Researchers at Osaka University have developed a single-walled carbon nanotube device that can detect below-threshold signals through the use of stochastic resonance
In conventional electronics, a great deal of effort is devoted to eliminating stochastic resonance (SR) -- the annoying hiss that generally hinders the detection of weak signals and degrades overall device performance.
But, what if there were a way to exploit this effect to enhance signal transmission for a new generation of devices, such as bio-inspired sensors and computing processors whose design is based on the neural networks of the brain?
Researchers at Osaka University in Japan are working to achieve just that, using single-walled carbon nanotubes (SWNTs). They created a summing network SR device that detects subthreshold signals, fabricated to include a self-noise component. The researchers report their findings this week in the journal Applied Physics Letters, from AIP Publishing.
"The functional capabilities of our network SR device, which relies on dense nanomaterials and exploits intrinsic spontaneous noise at room temperature, offer a glimpse of future bio-inspired electronic devices," said Megumi Akai-Kasaya, assistant professor at Osaka University.
Researchers have known over the last few decades that some animals use SR to enhance the transmission or detection of signals below the detection threshold. Paddle fish living in muddy rivers, for example, can detect, and thus feed on, the nearest plankton only when there is background electrical noise coming from another plankton mass. The background noise is used to amplify the signals of the nearby plankton. Crayfish also use SR, which is part of the mechanical noise in water, to detect subtle movements of predators.
There is also evidence that the human brain uses SR in visual processing. Undetectable light signals to the right eye become detectable through the addition of noise to the left eye. More recently, researchers have discovered that adding random noise such as SR, in the right way, to electronic devices can increase the detectability of signals and the transmission efficiency of information.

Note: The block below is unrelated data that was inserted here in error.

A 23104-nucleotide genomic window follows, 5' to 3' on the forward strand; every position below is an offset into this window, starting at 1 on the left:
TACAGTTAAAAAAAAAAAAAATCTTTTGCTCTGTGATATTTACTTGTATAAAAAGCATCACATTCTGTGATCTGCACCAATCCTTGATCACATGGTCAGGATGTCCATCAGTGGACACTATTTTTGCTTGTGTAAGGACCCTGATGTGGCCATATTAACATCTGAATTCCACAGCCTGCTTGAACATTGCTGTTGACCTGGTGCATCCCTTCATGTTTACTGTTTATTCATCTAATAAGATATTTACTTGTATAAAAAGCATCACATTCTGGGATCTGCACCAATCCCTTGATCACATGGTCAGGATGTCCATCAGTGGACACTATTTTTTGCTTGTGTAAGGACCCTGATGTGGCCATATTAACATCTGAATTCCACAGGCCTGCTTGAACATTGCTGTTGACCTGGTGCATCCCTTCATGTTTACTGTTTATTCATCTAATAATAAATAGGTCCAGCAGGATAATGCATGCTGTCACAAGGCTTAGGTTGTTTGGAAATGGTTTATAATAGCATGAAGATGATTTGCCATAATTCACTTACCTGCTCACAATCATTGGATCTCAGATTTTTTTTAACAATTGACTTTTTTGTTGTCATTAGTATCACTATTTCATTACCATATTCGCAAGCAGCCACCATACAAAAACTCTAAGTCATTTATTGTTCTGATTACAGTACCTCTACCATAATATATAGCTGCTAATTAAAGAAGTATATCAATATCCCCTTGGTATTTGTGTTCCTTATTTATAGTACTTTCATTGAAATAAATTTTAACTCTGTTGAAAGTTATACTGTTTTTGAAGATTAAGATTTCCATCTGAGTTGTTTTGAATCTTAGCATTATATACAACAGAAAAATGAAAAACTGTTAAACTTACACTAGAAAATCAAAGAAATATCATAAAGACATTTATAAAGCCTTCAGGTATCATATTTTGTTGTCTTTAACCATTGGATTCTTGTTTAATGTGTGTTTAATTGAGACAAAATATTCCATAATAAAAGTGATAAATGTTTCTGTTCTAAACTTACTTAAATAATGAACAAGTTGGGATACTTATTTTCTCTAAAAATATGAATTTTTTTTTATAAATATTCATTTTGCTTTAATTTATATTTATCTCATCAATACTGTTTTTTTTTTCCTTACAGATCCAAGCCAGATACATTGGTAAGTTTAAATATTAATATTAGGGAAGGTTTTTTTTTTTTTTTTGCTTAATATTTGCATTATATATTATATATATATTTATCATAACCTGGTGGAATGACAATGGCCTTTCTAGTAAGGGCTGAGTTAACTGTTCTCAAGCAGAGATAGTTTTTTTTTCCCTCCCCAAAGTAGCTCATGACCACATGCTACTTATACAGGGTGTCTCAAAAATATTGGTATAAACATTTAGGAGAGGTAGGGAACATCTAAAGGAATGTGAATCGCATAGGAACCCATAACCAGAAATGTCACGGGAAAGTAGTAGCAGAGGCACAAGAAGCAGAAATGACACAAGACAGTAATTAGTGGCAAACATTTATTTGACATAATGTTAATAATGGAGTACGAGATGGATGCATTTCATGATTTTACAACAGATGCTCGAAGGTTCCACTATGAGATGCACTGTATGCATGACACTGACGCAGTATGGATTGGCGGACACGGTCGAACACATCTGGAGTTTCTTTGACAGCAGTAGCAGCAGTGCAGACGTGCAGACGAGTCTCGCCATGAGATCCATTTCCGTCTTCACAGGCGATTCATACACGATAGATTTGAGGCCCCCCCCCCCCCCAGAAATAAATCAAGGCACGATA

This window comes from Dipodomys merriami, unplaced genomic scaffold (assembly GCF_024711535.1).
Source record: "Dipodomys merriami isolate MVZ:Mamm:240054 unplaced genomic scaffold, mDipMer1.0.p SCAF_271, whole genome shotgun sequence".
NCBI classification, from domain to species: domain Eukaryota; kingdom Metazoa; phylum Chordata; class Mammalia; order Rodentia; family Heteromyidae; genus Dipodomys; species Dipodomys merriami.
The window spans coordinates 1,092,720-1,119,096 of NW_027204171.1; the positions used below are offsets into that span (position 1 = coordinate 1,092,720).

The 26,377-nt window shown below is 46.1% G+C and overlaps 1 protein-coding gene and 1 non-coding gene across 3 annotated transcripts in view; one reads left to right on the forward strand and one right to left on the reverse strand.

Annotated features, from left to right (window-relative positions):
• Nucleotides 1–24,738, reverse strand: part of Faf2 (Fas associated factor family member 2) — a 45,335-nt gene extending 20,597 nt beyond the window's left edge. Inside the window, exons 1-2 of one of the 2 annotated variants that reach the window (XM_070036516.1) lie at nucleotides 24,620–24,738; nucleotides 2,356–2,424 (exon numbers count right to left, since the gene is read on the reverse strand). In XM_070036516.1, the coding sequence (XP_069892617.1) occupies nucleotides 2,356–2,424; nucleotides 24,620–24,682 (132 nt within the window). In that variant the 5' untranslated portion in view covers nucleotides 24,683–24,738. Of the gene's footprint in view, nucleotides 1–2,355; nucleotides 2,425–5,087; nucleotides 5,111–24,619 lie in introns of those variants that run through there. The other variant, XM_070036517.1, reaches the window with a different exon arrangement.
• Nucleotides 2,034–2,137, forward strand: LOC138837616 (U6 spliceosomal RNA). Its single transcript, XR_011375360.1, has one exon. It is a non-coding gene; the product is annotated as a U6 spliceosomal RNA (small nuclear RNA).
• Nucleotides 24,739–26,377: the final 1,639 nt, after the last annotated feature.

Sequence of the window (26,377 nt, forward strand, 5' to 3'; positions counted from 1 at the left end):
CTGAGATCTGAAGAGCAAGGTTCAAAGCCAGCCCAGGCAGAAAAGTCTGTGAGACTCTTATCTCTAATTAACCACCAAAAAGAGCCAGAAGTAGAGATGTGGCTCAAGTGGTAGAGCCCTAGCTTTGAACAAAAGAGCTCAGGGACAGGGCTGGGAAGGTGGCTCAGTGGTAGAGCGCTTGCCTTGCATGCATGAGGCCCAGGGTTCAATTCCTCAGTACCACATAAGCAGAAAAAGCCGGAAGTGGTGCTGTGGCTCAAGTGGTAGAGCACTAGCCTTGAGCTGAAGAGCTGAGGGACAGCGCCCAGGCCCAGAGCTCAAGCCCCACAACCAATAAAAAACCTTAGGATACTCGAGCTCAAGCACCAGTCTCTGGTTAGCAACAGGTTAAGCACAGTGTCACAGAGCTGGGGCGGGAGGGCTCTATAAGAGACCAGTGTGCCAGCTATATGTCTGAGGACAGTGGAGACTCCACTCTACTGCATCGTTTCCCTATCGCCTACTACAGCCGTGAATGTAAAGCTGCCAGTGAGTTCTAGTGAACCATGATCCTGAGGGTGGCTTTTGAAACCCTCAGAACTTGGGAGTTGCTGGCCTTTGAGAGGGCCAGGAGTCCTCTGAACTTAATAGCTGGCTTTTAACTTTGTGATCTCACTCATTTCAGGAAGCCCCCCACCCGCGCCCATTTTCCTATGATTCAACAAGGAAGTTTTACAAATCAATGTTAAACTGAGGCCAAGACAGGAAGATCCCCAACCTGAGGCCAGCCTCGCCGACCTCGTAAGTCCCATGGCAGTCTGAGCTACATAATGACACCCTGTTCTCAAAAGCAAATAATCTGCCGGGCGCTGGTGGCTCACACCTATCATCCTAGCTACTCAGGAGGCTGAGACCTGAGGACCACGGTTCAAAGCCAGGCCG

There are two basic requirements for developing an SR-based electronic device: a signal detection threshold and the presence of additional noise. To satisfy these requirements in their SWNT device, the research team created a SWNT network in which up to 300 carbon nanotubes were aligned parallel to each other between chromium electrodes, which increased the signal detection ability.
They functionalized the SWNTs with phosphomolybdic acid (PMo12) molecules, which can firmly adsorb on graphite materials, before drying the device on a hotplate at 150 degrees Celsius under atmospheric pressure. The adsorption of the PMo12 molecules on the SWNTs generated additional noise.
"SWNTs can be generators of spontaneous noise, owing to their high sensitivity to external surface perturbation," Akai-Kasaya said. "What we found is that the introduction of an extra disruptor -- molecular adsorption, and particularly with the adsorption of PMo12 -- generated a large and tunable type of electrical noise in addition to common environmental noise."
The group tested 10 different molecules adsorbed in the SWNTs as noise generators and found that the SWNT/PMo12 combination was more than twice as effective as the other SWNT functionalized combinations.